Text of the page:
There are many possible causes of liver disease in dogs and cats. Liver disease, also known as hepatitis, is a broad term describing a number of liver conditions. Since the liver has such important functions in the body, the development of liver disease may result in serious health consequences. The liver is responsible for building and breaking down fats, carbohydrates, and proteins, as well as storing vitamins, minerals, glycogen, and triglycerides. The liver also plays an important role in the production of red blood cells and produces factors important for the normal clotting of blood. Since the liver is an essential part of the immune system, liver disease may often lead to a serious immune deficiency syndrome. The liver also plays an important role in digesting nutrients and detoxifying chemicals and drugs taken into the body. When the liver is not functioning properly, toxins will build up, digestion will be affected, and there may be a shortage of essential nutrients, including glucose, vitamins, and minerals.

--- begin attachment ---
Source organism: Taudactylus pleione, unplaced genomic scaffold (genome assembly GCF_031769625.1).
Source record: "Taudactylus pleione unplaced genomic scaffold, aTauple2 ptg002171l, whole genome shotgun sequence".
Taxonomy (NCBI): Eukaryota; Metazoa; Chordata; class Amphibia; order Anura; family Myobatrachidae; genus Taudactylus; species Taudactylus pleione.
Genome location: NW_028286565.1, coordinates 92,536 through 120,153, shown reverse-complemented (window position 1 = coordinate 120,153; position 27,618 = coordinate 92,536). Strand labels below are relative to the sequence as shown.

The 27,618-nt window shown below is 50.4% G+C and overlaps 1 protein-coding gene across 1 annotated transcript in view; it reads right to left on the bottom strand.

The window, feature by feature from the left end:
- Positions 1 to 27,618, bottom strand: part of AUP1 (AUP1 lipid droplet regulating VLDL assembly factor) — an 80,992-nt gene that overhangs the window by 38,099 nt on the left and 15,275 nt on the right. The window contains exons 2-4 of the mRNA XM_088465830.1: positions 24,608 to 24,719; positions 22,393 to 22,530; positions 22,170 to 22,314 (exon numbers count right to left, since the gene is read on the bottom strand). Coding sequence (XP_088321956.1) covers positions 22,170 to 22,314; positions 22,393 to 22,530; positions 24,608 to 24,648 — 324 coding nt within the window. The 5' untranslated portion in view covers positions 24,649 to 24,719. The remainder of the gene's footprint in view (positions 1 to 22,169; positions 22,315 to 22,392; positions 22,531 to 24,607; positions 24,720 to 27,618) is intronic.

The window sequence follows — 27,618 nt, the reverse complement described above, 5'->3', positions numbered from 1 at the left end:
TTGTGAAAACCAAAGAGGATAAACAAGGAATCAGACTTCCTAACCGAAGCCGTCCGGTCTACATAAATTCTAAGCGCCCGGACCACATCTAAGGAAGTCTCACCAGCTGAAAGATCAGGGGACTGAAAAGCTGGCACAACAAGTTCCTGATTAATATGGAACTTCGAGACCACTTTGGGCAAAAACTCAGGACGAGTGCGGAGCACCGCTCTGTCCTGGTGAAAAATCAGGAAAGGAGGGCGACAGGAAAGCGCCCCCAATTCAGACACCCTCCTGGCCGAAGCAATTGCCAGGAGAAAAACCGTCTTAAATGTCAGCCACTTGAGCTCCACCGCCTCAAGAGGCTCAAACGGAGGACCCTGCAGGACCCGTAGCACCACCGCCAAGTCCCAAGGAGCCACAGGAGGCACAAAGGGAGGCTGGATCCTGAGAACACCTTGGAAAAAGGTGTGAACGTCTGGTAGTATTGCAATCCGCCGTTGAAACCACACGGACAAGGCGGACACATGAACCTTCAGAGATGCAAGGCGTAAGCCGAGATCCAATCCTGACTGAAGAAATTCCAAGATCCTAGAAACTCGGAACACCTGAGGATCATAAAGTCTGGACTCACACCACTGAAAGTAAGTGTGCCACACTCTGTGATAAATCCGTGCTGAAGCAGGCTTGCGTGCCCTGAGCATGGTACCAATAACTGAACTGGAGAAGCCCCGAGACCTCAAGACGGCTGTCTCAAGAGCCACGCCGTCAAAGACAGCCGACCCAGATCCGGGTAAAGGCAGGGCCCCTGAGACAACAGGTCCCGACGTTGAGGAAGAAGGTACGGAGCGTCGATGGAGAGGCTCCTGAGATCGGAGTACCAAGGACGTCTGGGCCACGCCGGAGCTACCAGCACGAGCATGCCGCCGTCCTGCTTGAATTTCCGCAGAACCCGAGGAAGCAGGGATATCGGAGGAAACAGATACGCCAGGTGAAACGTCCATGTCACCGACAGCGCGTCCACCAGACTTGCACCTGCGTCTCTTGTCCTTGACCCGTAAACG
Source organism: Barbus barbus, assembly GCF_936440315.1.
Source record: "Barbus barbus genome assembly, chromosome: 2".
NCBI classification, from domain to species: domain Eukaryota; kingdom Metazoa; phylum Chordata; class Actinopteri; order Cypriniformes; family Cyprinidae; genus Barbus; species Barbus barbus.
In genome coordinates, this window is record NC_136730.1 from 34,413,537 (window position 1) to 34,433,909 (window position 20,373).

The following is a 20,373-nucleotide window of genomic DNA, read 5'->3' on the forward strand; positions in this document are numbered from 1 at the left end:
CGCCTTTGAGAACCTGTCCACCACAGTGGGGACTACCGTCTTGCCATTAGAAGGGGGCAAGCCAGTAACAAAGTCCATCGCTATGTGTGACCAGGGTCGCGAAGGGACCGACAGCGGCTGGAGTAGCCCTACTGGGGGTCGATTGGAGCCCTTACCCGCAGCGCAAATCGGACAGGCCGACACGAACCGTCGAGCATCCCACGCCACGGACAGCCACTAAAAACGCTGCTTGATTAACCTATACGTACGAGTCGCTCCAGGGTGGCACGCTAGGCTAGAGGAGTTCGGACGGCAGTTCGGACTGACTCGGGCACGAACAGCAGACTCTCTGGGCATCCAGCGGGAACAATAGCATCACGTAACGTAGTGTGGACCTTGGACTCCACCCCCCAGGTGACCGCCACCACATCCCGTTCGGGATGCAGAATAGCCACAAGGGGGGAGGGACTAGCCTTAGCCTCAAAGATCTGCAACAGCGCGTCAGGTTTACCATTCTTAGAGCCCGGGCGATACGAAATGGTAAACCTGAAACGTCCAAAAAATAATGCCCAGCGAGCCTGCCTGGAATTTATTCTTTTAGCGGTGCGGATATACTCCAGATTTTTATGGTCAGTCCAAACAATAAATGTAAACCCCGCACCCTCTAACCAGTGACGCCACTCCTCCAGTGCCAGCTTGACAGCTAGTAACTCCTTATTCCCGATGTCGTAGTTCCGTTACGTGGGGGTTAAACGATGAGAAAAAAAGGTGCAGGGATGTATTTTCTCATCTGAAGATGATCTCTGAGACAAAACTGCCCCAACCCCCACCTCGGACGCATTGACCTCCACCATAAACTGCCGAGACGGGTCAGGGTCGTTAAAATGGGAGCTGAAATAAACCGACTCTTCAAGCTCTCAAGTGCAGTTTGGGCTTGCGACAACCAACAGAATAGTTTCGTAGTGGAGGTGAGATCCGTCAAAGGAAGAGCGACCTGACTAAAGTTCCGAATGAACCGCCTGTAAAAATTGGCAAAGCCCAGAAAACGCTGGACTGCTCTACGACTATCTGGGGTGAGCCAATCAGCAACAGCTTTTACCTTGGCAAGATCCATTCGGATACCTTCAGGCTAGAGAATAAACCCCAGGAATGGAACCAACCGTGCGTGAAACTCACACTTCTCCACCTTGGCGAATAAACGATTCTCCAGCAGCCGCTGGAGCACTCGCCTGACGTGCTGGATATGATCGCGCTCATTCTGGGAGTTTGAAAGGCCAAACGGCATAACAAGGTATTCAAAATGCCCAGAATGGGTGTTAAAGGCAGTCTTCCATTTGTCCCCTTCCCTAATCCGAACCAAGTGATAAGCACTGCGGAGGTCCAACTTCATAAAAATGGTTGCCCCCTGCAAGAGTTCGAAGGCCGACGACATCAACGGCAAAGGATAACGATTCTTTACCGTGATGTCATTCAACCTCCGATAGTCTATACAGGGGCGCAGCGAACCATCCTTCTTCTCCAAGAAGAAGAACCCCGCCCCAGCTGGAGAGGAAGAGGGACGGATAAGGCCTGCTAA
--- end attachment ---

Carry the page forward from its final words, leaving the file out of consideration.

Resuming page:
The potential causes of liver disease are numerous and include viral infections such as infectious canine hepatitis or feline infectious peritonitis virus, bacterial infections such as leptospirosis, certain parasites, toxins including pesticides or vaccinations, cancerous processes, and drugs such as Phenobarbitol, non-steroidal anti-inflammatory drugs (NSAIDs), and steroids. Obstruction of the bile ducts from the gall bladder may also lead to liver disease. In many cases, abnormal immune system responses may affect the liver potentially leading to liver disease. Other diseases, including diabetes, Cushing's Disease, hyperthyroidism, and pancreatitis all may cause secondary liver changes. Stress and obesity may predispose certain cats to hepatic lipidosis.
All pets are susceptible to liver disease. There are certain breeds, however, that are at increased risk. These breeds include Yorkshire Terriers, Cairn Terriers, Scottish Terriers, Schnauzers, Malteses, Golden and Labrador Retrievers, Poodles, and German Shepherds. There does not appear to be a breed predilection in cats, although obese cats are more prone to fatty liver disease, known as hepatic lipidosis. Younger pets are predisposed to a specific genetic circulatory problem of the liver known as a portosystemic shunt. This may lead to nervous system signs in severe cases.